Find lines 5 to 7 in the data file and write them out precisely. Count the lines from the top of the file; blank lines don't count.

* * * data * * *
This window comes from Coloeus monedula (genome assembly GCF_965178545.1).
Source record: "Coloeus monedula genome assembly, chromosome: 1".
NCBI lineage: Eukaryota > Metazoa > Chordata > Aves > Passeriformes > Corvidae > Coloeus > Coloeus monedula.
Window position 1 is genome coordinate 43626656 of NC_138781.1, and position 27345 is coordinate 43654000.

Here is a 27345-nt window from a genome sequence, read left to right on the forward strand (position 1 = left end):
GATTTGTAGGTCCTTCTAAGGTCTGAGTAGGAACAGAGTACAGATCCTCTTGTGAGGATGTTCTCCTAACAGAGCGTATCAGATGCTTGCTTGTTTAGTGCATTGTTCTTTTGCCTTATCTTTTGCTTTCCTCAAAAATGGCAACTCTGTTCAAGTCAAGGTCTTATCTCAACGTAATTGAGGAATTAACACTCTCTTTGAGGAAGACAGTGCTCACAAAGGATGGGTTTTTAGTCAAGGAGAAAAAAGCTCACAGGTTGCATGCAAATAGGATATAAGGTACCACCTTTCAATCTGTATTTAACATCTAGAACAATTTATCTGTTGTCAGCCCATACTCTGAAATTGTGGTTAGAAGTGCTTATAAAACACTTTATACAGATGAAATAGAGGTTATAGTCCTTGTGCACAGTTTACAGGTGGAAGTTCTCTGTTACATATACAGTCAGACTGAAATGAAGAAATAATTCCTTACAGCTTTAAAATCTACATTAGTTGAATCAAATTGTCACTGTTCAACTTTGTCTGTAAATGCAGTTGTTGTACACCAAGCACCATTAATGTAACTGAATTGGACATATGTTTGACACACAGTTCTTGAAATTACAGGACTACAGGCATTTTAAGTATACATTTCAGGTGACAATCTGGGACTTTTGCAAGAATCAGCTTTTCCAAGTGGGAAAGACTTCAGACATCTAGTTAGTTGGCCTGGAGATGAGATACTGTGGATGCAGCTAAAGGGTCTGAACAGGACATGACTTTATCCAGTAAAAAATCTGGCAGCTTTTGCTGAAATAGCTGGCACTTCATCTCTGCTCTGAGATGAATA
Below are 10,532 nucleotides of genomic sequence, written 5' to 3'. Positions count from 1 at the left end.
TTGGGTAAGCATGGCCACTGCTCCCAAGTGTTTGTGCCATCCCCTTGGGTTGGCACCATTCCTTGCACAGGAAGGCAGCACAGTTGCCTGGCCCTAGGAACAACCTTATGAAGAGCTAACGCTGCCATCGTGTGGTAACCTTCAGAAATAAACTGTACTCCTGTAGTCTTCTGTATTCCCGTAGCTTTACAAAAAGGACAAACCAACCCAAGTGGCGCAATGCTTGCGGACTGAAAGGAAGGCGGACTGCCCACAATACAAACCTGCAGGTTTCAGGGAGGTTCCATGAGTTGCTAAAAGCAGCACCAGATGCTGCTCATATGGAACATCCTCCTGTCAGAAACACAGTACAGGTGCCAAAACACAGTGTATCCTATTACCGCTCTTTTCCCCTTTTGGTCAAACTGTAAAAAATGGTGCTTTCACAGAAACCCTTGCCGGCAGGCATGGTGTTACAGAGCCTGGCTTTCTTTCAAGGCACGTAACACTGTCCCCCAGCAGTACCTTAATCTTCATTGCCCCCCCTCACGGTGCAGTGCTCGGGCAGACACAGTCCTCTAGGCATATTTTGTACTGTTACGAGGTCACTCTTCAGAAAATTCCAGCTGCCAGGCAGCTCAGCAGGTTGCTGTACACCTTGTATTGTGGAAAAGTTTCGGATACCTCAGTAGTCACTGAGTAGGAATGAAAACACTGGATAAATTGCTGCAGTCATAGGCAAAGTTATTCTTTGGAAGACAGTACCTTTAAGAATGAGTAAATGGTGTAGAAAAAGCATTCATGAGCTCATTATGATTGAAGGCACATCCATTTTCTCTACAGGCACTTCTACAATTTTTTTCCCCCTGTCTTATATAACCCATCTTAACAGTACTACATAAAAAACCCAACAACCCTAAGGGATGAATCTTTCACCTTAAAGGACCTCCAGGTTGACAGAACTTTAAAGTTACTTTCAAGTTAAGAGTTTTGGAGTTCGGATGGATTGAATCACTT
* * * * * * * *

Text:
Here is a 27345-nt window from a genome sequence, read left to right on the forward strand (position 1 = left end):
GATTTGTAGGTCCTTCTAAGGTCTGAGTAGGAACAGAGTACAGATCCTCTTGTGAGGATGTTCTCCTAACAGAGCGTATCAGATGCTTGCTTGTTTAGTGCATTGTTCTTTTGCCTTATCTTTTGCTTTCCTCAAAAATGGCAACTCTGTTCAAGTCAAGGTCTTATCTCAACGTAATTGAGGAATTAACACTCTCTTTGAGGAAGACAGTGCTCACAAAGGATGGGTTTTTAGTCAAGGAGAAAAAAGCTCACAGGTTGCATGCAAATAGGATATAAGGTACCACCTTTCAATCTGTATTTAACATCTAGAACAATTTATCTGTTGTCAGCCCATACTCTGAAATTGTGGTTAGAAGTGCTTATAAAACACTTTATACAGATGAAATAGAGGTTATAGTCCTTGTGCACAGTTTACAGGTGGAAGTTCTCTGTTACATATACAGTCAGACTGAAATGAAGAAATAATTCCTTACAGCTTTAAAATCTACATTAGTTGAATCAAATTGTCACTGTTCAACTTTGTCTGTAAATGCAGTTGTTGTACACCAAGCACCATTAATGTAACTGAATTGGACATATGTTTGACACACAGTTCTTGAAATTACAGGACTACAGGCATTTTAAGTATACATTTCAGGTGACAATCTGGGACTTTTGCAAGAATCAGCTTTTCCAAGTGGGAAAGACTTCAGACATCTAGTTAGTTGGCCTGGAGATGAGATACTGTGGATGCAGCTAAAGGGTCTGAACAGGACATGACTTTATCCAGTAAAAAATCTGGCAGCTTTTGCTGAAATAGCTGGCACTTCATCTCTGCTCTGAGATGAATA
Below are 10,532 nucleotides of genomic sequence, written 5' to 3'. Positions count from 1 at the left end.